Biological diversity is a global asset of incalculable value to present and future generations. The three nations of North America, partners in the North American Agreement on Environmental Cooperation (NAAEC), are fully cognizant of the urgent need to conserve this vital asset and share an avowed commitment to maintain habitat by improving the management of natural resources for the preservation of endangered species.
Accomplishing this task of conservation and management in the face of unsustainable human development patterns promises to be one of the most pressing issues of the coming decades. Ribbon of Life marks the third report that the Secretariat of the Commission for Environmental Cooperation (CEC) has developed for the CEC Council under the authority of Article 13 of the NAAEC. This report puts forth a number of pragmatic actions aimed at balancing human activities with the preservation of important wildlife habitat along the upper San Pedro River. The process that gave rise to this report has been designed to foster cooperative efforts to ensure the continued health of the San Pedro watershed. The complexity of this issue, further exacerbated by the transboundary nature of the upper San Pedro basin, calls for the development of new and innovative mechanisms to manage shared habitat and the natural resources on which it depends. If adopted, the actions proposed here would serve to balance the often conflicting needs of humans and wildlife—meeting basic human water requirements without compromising the viability of important migratory bird habitat along the upper San Pedro River. The process followed in the study provides a concrete example of the CEC’s unique capacity to engender constructive dialogue and stimulate meaningful responses at a regional level and beyond. While it is far too early to conclude that the upper San Pedro River and its watershed are on a sustainable course, a growing number of public and private partnerships have come together with a renewed spirit and enthusiasm to find meaningful solutions in the basin. As a result, there is a brighter future on the horizon for one of North America’s pre-eminent habitats for migratory songbirds and other species.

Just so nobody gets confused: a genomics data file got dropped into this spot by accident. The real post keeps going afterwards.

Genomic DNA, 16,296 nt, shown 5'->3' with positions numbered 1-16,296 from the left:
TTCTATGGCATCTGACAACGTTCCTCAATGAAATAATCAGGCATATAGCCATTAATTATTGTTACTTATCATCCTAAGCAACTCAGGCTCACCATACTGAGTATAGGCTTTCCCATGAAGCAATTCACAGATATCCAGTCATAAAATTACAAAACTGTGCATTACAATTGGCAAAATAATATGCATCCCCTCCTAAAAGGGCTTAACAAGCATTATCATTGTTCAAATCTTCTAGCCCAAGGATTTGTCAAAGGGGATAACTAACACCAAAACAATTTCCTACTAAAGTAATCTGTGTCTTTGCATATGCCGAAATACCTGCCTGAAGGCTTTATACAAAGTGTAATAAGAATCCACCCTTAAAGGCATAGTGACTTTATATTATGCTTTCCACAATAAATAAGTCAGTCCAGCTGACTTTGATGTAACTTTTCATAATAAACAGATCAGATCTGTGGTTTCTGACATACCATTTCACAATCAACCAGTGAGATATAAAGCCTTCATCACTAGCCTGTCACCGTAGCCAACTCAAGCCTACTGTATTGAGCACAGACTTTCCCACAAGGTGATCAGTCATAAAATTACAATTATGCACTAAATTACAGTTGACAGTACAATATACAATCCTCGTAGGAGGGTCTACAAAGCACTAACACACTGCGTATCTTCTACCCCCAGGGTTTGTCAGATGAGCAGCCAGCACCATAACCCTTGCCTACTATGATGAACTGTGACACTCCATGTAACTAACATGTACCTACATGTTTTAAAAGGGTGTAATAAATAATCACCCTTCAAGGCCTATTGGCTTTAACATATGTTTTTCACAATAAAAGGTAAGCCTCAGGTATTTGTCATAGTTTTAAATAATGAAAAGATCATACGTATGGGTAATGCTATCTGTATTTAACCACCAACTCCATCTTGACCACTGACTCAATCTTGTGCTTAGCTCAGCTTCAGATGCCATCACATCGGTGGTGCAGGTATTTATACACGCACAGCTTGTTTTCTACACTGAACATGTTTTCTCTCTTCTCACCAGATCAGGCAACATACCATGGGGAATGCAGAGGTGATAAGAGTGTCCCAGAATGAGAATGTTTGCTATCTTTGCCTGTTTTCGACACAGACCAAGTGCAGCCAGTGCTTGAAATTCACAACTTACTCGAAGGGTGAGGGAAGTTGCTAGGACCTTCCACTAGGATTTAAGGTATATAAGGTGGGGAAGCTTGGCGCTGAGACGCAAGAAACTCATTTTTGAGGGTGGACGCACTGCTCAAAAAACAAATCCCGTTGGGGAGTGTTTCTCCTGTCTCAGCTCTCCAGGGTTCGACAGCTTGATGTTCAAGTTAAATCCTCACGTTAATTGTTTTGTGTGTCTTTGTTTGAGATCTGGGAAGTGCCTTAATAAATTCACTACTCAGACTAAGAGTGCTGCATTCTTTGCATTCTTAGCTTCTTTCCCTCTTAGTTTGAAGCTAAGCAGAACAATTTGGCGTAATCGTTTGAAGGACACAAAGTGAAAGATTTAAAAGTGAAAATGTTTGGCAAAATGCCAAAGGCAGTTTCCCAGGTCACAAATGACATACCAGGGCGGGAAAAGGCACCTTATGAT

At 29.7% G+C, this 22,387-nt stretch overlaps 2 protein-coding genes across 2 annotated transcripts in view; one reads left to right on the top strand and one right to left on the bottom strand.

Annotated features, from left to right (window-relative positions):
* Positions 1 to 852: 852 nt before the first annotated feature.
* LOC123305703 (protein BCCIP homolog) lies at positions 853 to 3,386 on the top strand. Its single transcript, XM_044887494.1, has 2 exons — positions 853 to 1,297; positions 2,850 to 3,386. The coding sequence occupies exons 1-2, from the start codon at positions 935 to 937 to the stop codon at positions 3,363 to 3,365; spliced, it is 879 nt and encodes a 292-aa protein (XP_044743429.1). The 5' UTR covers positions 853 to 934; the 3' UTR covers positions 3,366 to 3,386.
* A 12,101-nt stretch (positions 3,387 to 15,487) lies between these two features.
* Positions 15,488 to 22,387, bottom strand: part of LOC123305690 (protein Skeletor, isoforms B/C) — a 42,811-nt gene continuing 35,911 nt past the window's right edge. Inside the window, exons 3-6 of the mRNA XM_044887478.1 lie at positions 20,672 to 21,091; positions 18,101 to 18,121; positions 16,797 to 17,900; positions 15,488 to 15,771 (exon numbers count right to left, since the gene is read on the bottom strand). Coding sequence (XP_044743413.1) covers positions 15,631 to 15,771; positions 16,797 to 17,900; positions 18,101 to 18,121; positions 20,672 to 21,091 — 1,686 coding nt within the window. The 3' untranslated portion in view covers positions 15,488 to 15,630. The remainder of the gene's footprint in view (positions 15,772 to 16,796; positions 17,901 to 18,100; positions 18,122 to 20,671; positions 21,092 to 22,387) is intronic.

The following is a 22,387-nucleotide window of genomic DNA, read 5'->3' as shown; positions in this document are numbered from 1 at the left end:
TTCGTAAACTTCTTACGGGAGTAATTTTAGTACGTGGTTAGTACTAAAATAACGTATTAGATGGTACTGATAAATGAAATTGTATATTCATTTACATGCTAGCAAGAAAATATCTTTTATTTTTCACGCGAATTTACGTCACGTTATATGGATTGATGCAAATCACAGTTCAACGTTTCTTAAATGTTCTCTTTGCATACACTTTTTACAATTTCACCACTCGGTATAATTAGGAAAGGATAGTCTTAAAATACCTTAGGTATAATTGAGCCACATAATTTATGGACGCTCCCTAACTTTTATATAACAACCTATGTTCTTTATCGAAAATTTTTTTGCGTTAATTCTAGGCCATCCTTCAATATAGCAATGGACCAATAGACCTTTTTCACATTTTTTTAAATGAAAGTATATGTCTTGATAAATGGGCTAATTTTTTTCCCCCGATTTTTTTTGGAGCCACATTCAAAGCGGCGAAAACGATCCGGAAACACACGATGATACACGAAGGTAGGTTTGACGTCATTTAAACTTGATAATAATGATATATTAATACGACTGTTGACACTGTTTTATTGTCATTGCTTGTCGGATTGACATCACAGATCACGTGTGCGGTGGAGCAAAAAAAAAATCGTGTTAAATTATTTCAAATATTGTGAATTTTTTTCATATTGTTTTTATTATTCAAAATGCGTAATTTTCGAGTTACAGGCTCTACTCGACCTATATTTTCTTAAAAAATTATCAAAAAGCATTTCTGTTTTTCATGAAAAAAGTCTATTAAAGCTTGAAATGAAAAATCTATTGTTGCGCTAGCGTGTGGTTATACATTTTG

|Document Type:||Article 13 Report|